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Building Linux Kernel for Dragonboard-820c - 96Boards

Building Linux Kernel for Dragonboard-820c

The following instructions can be used to build Linux Kernel from source for Dragonboard-820c. Note this is cross-compiled on a host development system. These instructions assume the host machine is Linux based.

Install Required Packages

The following command installs packages which are required to build the kernel on Debian based systems:

$ sudo apt-get install git build-essential kernel-package fakeroot libncurses5-dev libssl-dev ccache

Note: For other distributions, try installing the development packages needed to build a native kernel.

Set up Toolchain Environment

Create a working directory

$ mkdir 820cSourceBuild
$ cd 820cSourceBuild

Download the desired toolchain from linaro.org

$ mkdir toolchain
$ cd toolchain
$ wget  https://releases.linaro.org/components/toolchain/binaries/latest/aarch64-linux-gnu/gcc-linaro-7.2.1-2017.11-x86_64_aarch64-linux-gnu.tar.xz

Unzip the toolchain

$ tar -xf gcc-linaro-7.2.1-2017.11-x86_64_aarch64-linux-gnu.tar.xz

Set the host up to point to the newly downloaded toolchain

$ export ARCH=arm64
$ export CROSS_COMPILE=$(pwd)/gcc-linaro-7.2.1-2017.11-x86_64_aarch64-linux-gnu/bin/aarch64-linux-gnu-

Cloning the Kernel Source

The Linux kernel used for DragonBoard 820c can be found in the Linaro Qualcomm Landing Team git repository. It’s always a good idea to verify that the latest build was successful prior to cloning. This can be checked on the Snapdragon 820 project ci dashboard here.

Once verified,create a development directory, navigate to it, and clone the repository.

$ mkdir 820dev
$ cd 820dev
$ git clone http://git.linaro.org/landing-teams/working/qualcomm/kernel.git

Checkout desired branch

These instructions describe three options for selecting a branch.

Example: Checkout tip

To checkout the tip of Dragonboard 820c kernel code, perform the following from the directory the source was cloned:

$ cd kernel
$ git checkout -t origin/release/qcomlt-4.14

In the above, 4.14 is the kernel version in the form of x.y. Replace x and y with kernel major and minor release versions that is desired to be checked out (the latest one being the most up-to-date/recent).

Example: Checkout Integration Branch

A developer can checkout the integration-linux-qcomlt branch, which is regularly rebased on recent mainline, and is used by developers.

$ cd kernel
$ git checkout integration-linux-qcomlt

Example: Checkout kernel source from a specific build

Some things to keep in mind when checking out the kernel source from a specific previous build: 1) As noted earlier, check the Snapdragon 820 project ci dashboard here to verify that the source branch you’re checking out built successfully. 2) To see the snapshot build history, click here 3) The branch to checkout for a kernel from a specific build is the kernel package version commit id that can be found on the details page for a build that includes the Build Description and the pre-builts for that build. For example, the Build Description for Build 182 can be seen here

$ git checkout <commit ID>

Using build 182 as an example, the Kernel package version is 4.14.15-00213-gf5e8b5579a54-26 and the commit id is in bold. The kernel commit ID in that string is f5e8b5579a54, and this is the commit id that identifies the correct branch to checkout.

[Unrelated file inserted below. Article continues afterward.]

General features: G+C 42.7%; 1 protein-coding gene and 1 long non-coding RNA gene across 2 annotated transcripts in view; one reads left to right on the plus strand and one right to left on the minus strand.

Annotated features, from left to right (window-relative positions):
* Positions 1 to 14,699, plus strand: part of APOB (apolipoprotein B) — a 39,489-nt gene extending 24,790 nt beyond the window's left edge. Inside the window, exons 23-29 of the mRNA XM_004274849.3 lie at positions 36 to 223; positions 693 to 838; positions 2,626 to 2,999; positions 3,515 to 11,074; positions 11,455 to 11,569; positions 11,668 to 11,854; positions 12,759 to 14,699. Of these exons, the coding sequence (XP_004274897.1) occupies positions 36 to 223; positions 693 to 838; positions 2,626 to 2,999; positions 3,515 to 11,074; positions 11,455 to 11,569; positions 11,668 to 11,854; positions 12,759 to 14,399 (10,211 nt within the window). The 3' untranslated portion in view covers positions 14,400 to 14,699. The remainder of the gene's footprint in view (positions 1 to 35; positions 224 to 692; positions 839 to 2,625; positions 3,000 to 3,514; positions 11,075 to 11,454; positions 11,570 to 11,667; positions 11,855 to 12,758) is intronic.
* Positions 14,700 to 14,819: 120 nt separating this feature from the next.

git checkout f5e8b5579a54

Establish a known good install

It’s a good idea to first select a prebuilt kernel boot image and rootfs, install these and bring them up on your Dragonboard 820c. Follow the Dragonboard 820c Installation page to do this. Install the kernel boot image and the rootfs from the desired build and boot the board up to verify it’s functional.

Note: The latest bootloader should also be installed. This is found here, and the instructions to install are also located on the installation page noted above.

Once a baseline build is working, moving forward with a kernel build from source can be verified much easier for correctness. It’s important to understand that the kernel image is coupled to it’s associated rootfs. The modules are installed with the rootfs, and the kernel then gets these and installs them as needed.

Checkout

Assuming that you’ve installed and booted the pre-existing build chosen as your baseline, you are ready to checkout a kernel branch, build and install it.

Select which branch to checkout and do so as shown in the examples above

Build the Kernel

Remaining in the ./kernel directory from the previous section, execute the following:

$ make defconfig distro.config
$ let "PROCS=$(nproc)/2"
$ make -j $PROCS Image.gz dtbs KERNELRELEASE=4.14.0-qcomlt-${ARCH}

In the above instructions, note that $PROCS is a variable that is loaded with 50% of the available logical CPU cores on the system to be used for the build. It can be adjusted, but depending on your development system, dedicating too many cores to the build can have adverse effects such as overwhelming your development host.

Create the Boot Image

Now that the kernel is build, a boot image must be created for the Dragonboard 820c. The bootable image is composed of three components:

1) The Image file. This file can be found in the kernel build just completed in the previous step, 2) The device tree blob (dtb). The files used to create this were also created in the previous section, 3) A ramdisk

To create the boot image, follow the instructions available here.

Install the Kernel Boot Image

Follow the normal fastboot instructions found here to install the boot image created in the previous step.

Congratulation! You have just built and installed a new kernel on you DragonBoard 820c!